Like many dog owners, my husband and I greatly enjoy taking our two dogs for daily walks to stretch our legs and spend time together. But being the nature enthusiasts we are, we much prefer nature trails to neighborhood sidewalks and try to schedule visits to the beach, park, or mountains as often as possible. We love being able to escape the busy roads and noisy neighborhoods and let our furry friends run free and explore. Who doesn’t, right?
I know what you might be thinking though. Yes, yes… dogs do love to lay in the dirt, jump in the water, play in the mud and find something foul to roll in. Despite the increased chances of having to give your adventure buddy a b-a-t-h, our motto as both pet owners and pet care professionals has always been to just let dogs be dogs. Here’s why we feel this is so important and some quick tips to help keep your furry friend clean after a romp at the beach or on the trail.
A dog’s sense of smell is as vital to them as our sense of seeing. Could you imagine going for a walk and being told you could only look down at your feet the entire time? How boring would that be! We humans rely heavily on our vision to observe and understand our world. We often find so much pleasure in seeing our world that we almost always have our camera or phones handy to snap pictures of the beauty around us. And we usually can’t wait to get home and share the pictures with our friends and family via social media. Hashtag awesome!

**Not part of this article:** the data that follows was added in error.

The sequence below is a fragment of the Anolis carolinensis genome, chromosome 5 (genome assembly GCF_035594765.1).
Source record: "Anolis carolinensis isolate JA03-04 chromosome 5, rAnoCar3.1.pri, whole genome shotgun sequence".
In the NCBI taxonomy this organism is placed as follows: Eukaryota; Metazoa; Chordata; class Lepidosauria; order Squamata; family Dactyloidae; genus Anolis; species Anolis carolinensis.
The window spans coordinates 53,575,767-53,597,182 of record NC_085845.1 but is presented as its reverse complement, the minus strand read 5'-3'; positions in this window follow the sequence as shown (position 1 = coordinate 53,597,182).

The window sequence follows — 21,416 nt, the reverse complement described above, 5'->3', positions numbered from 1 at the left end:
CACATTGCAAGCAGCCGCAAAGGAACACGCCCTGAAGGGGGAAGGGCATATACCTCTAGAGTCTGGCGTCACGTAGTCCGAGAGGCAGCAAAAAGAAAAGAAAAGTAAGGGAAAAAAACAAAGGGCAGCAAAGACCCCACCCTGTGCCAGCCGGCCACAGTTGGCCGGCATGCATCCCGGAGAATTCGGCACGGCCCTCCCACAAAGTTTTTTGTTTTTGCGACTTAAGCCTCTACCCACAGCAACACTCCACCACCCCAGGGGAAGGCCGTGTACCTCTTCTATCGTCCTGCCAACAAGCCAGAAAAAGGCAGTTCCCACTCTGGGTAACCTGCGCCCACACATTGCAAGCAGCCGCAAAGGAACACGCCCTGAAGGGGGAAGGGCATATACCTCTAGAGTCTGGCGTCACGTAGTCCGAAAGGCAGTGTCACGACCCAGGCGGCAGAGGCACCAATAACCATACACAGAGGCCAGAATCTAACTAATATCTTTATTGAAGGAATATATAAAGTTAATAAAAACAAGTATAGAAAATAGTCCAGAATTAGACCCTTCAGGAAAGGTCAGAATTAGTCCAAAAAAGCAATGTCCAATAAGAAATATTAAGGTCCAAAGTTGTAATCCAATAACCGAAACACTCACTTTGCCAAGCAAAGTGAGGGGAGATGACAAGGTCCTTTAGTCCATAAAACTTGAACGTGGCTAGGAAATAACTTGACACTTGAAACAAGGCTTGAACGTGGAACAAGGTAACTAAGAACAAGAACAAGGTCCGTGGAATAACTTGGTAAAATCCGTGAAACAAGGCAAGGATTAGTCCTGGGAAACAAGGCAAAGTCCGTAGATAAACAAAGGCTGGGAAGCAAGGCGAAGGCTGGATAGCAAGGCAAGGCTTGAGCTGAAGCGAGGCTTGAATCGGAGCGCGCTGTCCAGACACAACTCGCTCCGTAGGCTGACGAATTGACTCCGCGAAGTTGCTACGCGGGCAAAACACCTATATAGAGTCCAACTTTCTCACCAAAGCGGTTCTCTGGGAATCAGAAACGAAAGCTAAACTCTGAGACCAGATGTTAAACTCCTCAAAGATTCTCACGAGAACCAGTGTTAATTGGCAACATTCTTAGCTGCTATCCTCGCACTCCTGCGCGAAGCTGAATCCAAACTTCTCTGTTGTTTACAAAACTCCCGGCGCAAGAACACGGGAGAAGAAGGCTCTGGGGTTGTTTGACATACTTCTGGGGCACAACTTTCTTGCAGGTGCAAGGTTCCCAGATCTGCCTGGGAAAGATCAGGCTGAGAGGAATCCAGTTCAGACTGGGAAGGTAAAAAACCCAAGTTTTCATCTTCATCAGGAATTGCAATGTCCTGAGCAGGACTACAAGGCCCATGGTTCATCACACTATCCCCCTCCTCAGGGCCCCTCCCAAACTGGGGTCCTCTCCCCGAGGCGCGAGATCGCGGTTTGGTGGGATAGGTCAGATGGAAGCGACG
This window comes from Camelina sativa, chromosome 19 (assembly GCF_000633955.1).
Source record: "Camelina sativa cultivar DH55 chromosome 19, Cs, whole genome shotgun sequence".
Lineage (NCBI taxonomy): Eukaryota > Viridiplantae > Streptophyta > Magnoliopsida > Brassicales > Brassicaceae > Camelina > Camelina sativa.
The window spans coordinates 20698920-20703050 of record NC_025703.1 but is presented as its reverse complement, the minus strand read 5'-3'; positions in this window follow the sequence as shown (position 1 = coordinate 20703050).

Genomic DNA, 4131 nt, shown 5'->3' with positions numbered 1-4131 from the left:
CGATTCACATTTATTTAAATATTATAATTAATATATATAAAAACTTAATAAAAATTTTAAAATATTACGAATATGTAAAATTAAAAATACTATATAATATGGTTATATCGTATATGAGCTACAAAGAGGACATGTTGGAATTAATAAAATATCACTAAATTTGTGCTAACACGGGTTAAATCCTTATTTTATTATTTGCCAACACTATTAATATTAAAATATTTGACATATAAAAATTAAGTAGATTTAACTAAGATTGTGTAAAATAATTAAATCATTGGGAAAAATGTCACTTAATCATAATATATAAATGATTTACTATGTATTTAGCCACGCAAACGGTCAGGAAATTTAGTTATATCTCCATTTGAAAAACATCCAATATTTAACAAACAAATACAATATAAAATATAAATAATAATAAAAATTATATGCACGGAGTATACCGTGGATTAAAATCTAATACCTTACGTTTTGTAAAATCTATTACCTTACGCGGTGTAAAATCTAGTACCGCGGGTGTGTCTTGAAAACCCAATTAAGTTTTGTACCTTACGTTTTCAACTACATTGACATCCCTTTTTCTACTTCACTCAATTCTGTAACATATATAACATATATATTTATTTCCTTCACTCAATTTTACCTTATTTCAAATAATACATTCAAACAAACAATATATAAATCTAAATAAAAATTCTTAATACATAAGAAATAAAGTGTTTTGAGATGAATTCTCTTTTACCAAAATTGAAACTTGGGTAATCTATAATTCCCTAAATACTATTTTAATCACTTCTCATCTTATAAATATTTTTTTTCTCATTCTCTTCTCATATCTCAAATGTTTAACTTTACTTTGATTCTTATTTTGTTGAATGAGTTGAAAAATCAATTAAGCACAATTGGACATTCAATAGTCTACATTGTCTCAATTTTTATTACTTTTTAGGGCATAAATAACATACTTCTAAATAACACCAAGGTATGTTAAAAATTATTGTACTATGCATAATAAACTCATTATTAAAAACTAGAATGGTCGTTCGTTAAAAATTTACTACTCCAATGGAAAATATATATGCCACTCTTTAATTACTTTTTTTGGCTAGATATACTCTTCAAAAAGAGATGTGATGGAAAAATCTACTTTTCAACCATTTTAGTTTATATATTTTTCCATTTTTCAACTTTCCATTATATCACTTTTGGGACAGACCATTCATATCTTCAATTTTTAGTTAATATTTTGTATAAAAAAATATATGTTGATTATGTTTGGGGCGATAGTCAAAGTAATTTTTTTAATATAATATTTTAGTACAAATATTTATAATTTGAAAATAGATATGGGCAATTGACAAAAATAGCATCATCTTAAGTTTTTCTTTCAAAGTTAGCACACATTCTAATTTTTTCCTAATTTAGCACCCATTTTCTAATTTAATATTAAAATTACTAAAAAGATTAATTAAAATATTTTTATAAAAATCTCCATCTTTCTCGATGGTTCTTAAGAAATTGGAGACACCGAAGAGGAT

In so many ways, this is very similar to a dog’s relationship with smells. They sniff out their surroundings to understand the world around them. I find the science behind this fascinating. Researchers have discovered that dogs “possess up to 300 million olfactory receptors in their noses, compared to about six million in humans. And the part of a dog’s brain that is devoted to analyzing smells is, proportionally speaking, 40 times greater than ours.” It is estimated that a dog’s sense of smell is at least 10,000 times stronger than ours. I’ll admit, at first, it’s a little difficult to fully appreciate this comparison, but James Walker, a former director of the Sensory Research Institute at Florida State University, explained it well when stating “If you make the analogy to vision, what you and I can see at a third of a mile, a dog could see more than 3,000 miles away and still see as well.” Or take for example that when a dog greets another dog or person, and do the embarrassing crotch sniffing, they are learning all kinds of detailed information about that individual such as their age, sex, health condition, emotional state of being, where they’ve been and what they’ve eaten recently. So let dogs be dogs and sniff things out.